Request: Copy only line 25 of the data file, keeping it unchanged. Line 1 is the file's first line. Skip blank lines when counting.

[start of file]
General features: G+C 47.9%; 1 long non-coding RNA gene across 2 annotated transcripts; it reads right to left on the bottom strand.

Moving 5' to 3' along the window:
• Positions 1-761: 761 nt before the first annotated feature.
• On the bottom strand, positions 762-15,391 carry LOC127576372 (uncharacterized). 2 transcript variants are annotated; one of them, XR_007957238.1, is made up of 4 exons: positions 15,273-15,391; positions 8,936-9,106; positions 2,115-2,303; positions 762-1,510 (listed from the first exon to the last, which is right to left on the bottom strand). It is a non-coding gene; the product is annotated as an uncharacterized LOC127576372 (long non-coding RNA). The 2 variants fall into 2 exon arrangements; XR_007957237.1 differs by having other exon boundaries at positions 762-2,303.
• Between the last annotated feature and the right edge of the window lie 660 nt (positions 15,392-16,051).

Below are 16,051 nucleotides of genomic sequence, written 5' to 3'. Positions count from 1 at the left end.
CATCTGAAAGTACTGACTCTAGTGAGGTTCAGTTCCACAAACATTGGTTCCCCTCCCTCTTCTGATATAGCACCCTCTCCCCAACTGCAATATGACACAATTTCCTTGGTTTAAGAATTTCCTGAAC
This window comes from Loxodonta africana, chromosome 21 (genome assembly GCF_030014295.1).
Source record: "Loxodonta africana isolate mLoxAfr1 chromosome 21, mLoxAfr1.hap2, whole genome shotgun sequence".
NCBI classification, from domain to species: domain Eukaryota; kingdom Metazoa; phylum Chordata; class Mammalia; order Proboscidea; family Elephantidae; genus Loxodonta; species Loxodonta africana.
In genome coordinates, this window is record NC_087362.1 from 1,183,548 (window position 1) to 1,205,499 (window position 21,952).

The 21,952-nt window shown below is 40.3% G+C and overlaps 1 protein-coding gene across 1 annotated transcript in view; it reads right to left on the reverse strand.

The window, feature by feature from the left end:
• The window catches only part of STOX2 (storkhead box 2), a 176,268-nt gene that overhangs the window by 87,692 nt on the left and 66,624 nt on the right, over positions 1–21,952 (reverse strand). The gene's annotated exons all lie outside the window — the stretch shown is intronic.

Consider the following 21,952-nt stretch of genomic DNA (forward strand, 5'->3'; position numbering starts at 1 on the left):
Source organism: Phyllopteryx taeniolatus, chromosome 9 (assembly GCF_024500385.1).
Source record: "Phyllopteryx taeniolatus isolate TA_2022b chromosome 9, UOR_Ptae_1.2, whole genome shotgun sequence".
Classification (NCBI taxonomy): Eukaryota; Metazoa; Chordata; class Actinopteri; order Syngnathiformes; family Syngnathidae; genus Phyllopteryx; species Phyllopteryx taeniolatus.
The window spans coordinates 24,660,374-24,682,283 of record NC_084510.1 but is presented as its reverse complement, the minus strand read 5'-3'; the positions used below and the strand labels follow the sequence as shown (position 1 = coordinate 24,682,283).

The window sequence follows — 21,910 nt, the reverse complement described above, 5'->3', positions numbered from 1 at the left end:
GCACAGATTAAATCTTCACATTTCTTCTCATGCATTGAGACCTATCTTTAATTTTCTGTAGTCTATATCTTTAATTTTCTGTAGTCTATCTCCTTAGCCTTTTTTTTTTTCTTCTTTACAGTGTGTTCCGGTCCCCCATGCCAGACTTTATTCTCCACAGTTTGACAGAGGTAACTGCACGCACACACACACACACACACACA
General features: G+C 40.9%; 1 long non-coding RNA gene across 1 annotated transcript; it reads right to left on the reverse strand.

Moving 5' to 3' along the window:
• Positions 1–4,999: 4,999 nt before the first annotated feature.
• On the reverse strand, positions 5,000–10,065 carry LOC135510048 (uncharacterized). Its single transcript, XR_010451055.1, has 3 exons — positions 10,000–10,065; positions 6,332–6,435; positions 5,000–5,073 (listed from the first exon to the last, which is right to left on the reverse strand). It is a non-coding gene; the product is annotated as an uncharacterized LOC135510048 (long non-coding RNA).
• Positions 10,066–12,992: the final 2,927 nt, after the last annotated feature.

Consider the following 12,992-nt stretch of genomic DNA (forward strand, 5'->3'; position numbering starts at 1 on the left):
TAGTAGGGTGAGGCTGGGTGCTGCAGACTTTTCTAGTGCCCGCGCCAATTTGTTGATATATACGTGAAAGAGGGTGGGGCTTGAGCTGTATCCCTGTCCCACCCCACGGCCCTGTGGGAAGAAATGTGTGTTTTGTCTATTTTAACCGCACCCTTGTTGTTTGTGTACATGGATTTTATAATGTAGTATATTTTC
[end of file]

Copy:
• On the reverse strand, positions 5,000–10,065 carry LOC135510048 (uncharacterized). Its single transcript, XR_010451055.1, has 3 exons — positions 10,000–10,065; positions 6,332–6,435; positions 5,000–5,073 (listed from the first exon to the last, which is right to left on the reverse strand). It is a non-coding gene; the product is annotated as an uncharacterized LOC135510048 (long non-coding RNA).